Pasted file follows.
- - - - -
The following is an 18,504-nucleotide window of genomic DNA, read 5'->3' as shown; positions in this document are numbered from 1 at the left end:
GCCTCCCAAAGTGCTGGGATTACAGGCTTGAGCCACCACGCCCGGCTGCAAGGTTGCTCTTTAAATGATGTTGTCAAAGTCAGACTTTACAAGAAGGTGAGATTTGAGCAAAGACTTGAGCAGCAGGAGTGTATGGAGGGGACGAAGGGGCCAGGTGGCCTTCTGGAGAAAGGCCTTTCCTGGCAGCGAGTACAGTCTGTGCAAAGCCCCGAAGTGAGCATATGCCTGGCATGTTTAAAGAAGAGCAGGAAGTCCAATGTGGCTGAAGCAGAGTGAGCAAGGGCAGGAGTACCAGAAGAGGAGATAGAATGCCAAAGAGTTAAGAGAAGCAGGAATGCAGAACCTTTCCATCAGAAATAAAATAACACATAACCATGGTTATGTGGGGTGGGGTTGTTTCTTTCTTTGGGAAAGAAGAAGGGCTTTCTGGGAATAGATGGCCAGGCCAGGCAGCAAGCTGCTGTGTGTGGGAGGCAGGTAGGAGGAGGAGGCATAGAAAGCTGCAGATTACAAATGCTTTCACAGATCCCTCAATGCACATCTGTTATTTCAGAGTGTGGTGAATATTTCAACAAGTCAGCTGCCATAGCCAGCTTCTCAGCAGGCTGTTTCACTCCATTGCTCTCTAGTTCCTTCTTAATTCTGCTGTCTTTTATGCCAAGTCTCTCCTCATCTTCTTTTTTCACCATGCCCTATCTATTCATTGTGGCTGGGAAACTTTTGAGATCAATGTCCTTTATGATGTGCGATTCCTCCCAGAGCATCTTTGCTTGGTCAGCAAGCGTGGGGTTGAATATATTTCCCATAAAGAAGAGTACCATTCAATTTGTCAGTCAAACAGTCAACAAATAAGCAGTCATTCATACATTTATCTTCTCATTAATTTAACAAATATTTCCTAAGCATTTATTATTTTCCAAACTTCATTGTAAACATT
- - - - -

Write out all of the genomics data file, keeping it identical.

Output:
The following is an 18,504-nucleotide window of genomic DNA, read 5'->3' as shown; positions in this document are numbered from 1 at the left end:
GCCTCCCAAAGTGCTGGGATTACAGGCTTGAGCCACCACGCCCGGCTGCAAGGTTGCTCTTTAAATGATGTTGTCAAAGTCAGACTTTACAAGAAGGTGAGATTTGAGCAAAGACTTGAGCAGCAGGAGTGTATGGAGGGGACGAAGGGGCCAGGTGGCCTTCTGGAGAAAGGCCTTTCCTGGCAGCGAGTACAGTCTGTGCAAAGCCCCGAAGTGAGCATATGCCTGGCATGTTTAAAGAAGAGCAGGAAGTCCAATGTGGCTGAAGCAGAGTGAGCAAGGGCAGGAGTACCAGAAGAGGAGATAGAATGCCAAAGAGTTAAGAGAAGCAGGAATGCAGAACCTTTCCATCAGAAATAAAATAACACATAACCATGGTTATGTGGGGTGGGGTTGTTTCTTTCTTTGGGAAAGAAGAAGGGCTTTCTGGGAATAGATGGCCAGGCCAGGCAGCAAGCTGCTGTGTGTGGGAGGCAGGTAGGAGGAGGAGGCATAGAAAGCTGCAGATTACAAATGCTTTCACAGATCCCTCAATGCACATCTGTTATTTCAGAGTGTGGTGAATATTTCAACAAGTCAGCTGCCATAGCCAGCTTCTCAGCAGGCTGTTTCACTCCATTGCTCTCTAGTTCCTTCTTAATTCTGCTGTCTTTTATGCCAAGTCTCTCCTCATCTTCTTTTTTCACCATGCCCTATCTATTCATTGTGGCTGGGAAACTTTTGAGATCAATGTCCTTTATGATGTGCGATTCCTCCCAGAGCATCTTTGCTTGGTCAGCAAGCGTGGGGTTGAATATATTTCCCATAAAGAAGAGTACCATTCAATTTGTCAGTCAAACAGTCAACAAATAAGCAGTCATTCATACATTTATCTTCTCATTAATTTAACAAATATTTCCTAAGCATTTATTATTTTCCAAACTTCATTGTAAACATT